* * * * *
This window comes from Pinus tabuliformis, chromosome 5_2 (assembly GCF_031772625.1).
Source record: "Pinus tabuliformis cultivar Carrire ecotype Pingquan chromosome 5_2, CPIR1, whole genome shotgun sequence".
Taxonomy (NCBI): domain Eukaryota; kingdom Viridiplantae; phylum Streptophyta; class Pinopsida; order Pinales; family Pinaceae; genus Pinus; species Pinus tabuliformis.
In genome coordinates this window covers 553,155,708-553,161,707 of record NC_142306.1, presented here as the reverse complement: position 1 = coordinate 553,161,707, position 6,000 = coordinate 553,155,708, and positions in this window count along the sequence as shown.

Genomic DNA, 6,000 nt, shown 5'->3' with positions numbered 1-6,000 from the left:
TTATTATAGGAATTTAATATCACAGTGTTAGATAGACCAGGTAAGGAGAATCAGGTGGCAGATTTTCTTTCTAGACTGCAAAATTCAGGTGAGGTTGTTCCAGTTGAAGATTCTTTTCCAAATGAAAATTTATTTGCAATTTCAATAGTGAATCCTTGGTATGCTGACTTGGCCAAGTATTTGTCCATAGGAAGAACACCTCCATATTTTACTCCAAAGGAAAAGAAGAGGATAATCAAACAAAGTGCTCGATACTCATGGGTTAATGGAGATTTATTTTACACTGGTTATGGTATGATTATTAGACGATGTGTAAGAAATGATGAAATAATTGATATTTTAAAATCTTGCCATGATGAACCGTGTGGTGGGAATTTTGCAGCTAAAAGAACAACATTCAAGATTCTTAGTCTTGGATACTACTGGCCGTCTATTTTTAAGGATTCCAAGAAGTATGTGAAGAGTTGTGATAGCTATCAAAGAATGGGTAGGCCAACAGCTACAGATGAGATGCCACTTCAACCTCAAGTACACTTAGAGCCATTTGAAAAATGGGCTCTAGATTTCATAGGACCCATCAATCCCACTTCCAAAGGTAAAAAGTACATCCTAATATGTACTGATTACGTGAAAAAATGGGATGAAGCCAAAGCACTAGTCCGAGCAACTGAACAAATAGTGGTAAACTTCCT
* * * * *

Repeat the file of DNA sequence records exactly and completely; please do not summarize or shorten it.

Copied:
This window comes from Pinus tabuliformis, chromosome 5_2 (assembly GCF_031772625.1).
Source record: "Pinus tabuliformis cultivar Carrire ecotype Pingquan chromosome 5_2, CPIR1, whole genome shotgun sequence".
Taxonomy (NCBI): domain Eukaryota; kingdom Viridiplantae; phylum Streptophyta; class Pinopsida; order Pinales; family Pinaceae; genus Pinus; species Pinus tabuliformis.
In genome coordinates this window covers 553,155,708-553,161,707 of record NC_142306.1, presented here as the reverse complement: position 1 = coordinate 553,161,707, position 6,000 = coordinate 553,155,708, and positions in this window count along the sequence as shown.

Genomic DNA, 6,000 nt, shown 5'->3' with positions numbered 1-6,000 from the left:
TTATTATAGGAATTTAATATCACAGTGTTAGATAGACCAGGTAAGGAGAATCAGGTGGCAGATTTTCTTTCTAGACTGCAAAATTCAGGTGAGGTTGTTCCAGTTGAAGATTCTTTTCCAAATGAAAATTTATTTGCAATTTCAATAGTGAATCCTTGGTATGCTGACTTGGCCAAGTATTTGTCCATAGGAAGAACACCTCCATATTTTACTCCAAAGGAAAAGAAGAGGATAATCAAACAAAGTGCTCGATACTCATGGGTTAATGGAGATTTATTTTACACTGGTTATGGTATGATTATTAGACGATGTGTAAGAAATGATGAAATAATTGATATTTTAAAATCTTGCCATGATGAACCGTGTGGTGGGAATTTTGCAGCTAAAAGAACAACATTCAAGATTCTTAGTCTTGGATACTACTGGCCGTCTATTTTTAAGGATTCCAAGAAGTATGTGAAGAGTTGTGATAGCTATCAAAGAATGGGTAGGCCAACAGCTACAGATGAGATGCCACTTCAACCTCAAGTACACTTAGAGCCATTTGAAAAATGGGCTCTAGATTTCATAGGACCCATCAATCCCACTTCCAAAGGTAAAAAGTACATCCTAATATGTACTGATTACGTGAAAAAATGGGATGAAGCCAAAGCACTAGTCCGAGCAACTGAACAAATAGTGGTAAACTTCCT